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THE DIFFERENT WAYS OF DOING D2C

Romain Ledru-Mathe
Published on
December 30, 2021
This is the seventh article in a series of 8 concerning direct-to-consumer. An article will be published each week.

There are several ways to get started with D2C. We saw in the first part different examples of established brands that have chosen to launch their own D2C initiatives: not all of them have done it in the same way. Depending on their level of maturity on the subject, and on existing internal skills, brands often choose to outsource all or part of the necessary operational skills, in particular the logistics (supply chain and delivery) and customer-oriented (marketing, customer service and sales platform). We can thus distinguish four D2C models, from the most intermediated to the most internalized, which each have advantages and disadvantages.


Intermediation models

Go through an already existing marketplace

the brand sells to the end consumer via an existing e-commerce platform managed by a third party, such as Amazon, Cdiscount, PriceMinister, etc. This model has the advantage of being quickly implemented, and of benefiting from the existing traffic of these platforms. It also allows direct access to consumers and control of its offers and prices. However, each platform has a significant entry cost (in terms of skills and knowledge), and adds significant commission fees to the existing margin. In addition, it is not always easy to access consumer data. This may be a good way to start testing DTC, but it may not be sustainable if you want to deepen the relationship with the end consumer. Thus, the brand of drink Hint, originally distributed only in stores, first tested its online offer via Amazon (becoming in a few weeks one of the best-selling drinks on the platform), before creating its own online distribution channel, in order to maintain access to customer data.

Use existing “Retail” distribution channels (“Click and collect”)

the brand is developing a “frontend” showcase site to interact with its consumers and take orders, which are then managed and delivered by an existing store network. This is often the model chosen by traditional retailers who choose to sell online (ready-to-wear, mass distribution) via their own site with a delivery system backed by the existing network (click-and-collect models). or drive). This model makes it possible to quickly launch an online offer, while using existing channels, sometimes even helping to create additional in-store traffic, without additional logistical costs. However, it remains limited to brands that already have their own distribution network and de facto limits the geographic reach of this type of service. Furthermore,

Internalization models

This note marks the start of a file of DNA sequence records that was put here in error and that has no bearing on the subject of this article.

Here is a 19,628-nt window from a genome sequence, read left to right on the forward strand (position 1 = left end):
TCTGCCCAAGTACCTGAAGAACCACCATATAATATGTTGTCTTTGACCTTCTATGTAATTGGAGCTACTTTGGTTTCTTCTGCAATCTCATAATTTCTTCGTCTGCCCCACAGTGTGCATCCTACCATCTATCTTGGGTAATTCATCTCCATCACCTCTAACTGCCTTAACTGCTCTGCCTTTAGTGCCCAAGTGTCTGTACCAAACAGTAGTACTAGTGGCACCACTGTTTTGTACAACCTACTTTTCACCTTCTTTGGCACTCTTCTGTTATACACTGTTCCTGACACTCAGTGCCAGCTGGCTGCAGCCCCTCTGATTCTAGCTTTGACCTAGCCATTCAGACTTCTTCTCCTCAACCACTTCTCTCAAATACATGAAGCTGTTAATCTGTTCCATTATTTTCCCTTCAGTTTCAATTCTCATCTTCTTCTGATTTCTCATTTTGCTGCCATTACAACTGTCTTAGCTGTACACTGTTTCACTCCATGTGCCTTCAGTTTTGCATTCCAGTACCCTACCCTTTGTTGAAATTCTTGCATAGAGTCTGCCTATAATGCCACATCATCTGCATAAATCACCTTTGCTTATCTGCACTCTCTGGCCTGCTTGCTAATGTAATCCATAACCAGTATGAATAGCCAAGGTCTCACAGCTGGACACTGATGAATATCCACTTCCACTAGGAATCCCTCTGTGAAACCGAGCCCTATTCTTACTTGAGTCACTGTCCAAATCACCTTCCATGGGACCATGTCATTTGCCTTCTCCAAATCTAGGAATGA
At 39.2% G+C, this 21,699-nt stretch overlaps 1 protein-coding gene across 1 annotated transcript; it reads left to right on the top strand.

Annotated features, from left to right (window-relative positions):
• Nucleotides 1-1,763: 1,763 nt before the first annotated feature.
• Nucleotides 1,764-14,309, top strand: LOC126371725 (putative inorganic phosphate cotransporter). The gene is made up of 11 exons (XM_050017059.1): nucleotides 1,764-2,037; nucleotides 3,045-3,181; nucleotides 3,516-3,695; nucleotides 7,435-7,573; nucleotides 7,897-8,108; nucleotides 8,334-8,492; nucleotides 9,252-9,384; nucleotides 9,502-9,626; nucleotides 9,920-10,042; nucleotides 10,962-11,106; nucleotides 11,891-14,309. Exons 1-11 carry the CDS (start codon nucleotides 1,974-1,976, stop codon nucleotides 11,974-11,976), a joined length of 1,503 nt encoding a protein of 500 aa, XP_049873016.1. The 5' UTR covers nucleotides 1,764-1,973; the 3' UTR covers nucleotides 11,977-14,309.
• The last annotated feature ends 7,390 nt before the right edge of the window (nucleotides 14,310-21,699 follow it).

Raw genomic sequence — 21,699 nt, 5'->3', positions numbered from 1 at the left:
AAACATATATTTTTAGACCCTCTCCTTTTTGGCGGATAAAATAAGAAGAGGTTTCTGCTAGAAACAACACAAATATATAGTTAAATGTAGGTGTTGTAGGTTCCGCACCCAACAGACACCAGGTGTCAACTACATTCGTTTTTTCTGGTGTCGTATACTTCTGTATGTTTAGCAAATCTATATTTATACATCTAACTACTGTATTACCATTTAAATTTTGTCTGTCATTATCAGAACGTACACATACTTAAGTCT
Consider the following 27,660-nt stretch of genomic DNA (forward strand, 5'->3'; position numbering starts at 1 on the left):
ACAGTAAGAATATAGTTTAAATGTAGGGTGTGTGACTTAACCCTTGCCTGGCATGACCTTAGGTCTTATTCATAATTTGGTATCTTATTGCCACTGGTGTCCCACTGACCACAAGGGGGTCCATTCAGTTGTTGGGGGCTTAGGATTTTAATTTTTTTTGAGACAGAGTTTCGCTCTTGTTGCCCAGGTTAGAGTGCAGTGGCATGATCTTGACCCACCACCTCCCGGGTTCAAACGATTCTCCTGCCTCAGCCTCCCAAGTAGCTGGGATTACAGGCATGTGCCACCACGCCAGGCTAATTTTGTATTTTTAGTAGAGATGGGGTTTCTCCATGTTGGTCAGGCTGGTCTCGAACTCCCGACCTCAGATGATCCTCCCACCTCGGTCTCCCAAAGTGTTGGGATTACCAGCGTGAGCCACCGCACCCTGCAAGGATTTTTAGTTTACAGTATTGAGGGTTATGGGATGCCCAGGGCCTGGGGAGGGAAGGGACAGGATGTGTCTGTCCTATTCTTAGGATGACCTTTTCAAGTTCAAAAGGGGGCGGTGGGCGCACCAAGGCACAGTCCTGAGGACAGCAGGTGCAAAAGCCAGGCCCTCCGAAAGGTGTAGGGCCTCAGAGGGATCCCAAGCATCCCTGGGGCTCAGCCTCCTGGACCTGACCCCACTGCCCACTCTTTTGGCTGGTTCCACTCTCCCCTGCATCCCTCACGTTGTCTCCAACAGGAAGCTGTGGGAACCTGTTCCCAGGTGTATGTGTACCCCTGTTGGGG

Develop only the “front-end”

to interact with consumers and take orders, but outsource logistics (stocks and delivery): orders are prepared by an external service provider. This model thus makes it possible to control the entire customer relationship and to keep control of prices and offers, and is generally quick to set up. On the other hand, the cost of customer acquisition and retention remains the responsibility of the brand and can prove to be exorbitant if poorly controlled. Logistics outsourcing certainly simplifies operations, but it can be expensive depending on the products chosen (most logistics providers, for example, impose size and weight standards for deliveries). In addition, this method does not make it possible to control the quality of the delivery, which nevertheless has a considerable impact on the customer experience. Some brands also choose to outsource the management of their customer service, sometimes at the risk of not controlling the entire relationship with the consumer. For example, the Danone group has launchedwww.evianchezvous.com , an online delivery service for the group's drinks (individually or in subscription format). Evian Chez Vous relies on the logistics infrastructure of the Danone group, but uses external logistics providers to transport orders from the group's warehouses to customer apartments, a specific delivery activity that did not exist internally.

Management from A to Z:

the brand is developing the frontend, the production lines and setting up the distribution chain (with the option of outsourcing last mile delivery). This D2C model is the only one that allows end-to-end control of the customer experience and relationship (offer, price, data and experience). On the other hand, it is the one that presents the greatest operational complexity since it is a new distribution model. Acquisition costs also remain a charge and this type of model can also compete with the brand's other more traditional sales channels. Saveurs Bières does not just sell its products online: the brand has its own warehouses and its own delivery fleet in order to keep control of all the distribution costs associated with the activity.

These different models thus each have advantages and disadvantages to be arbitrated according to the brand's overall strategy and its stage of development . It may therefore be relevant to start by testing your D2C offer at a lower cost via an intermediary, the time to validate the value proposition and to develop internally the operational structure and the skills necessary for a more integrated model. We often see that brands launch pilots quickly, by outsourcing logistics aspects, before validating the opportunity and investing more heavily in these new distribution channels.

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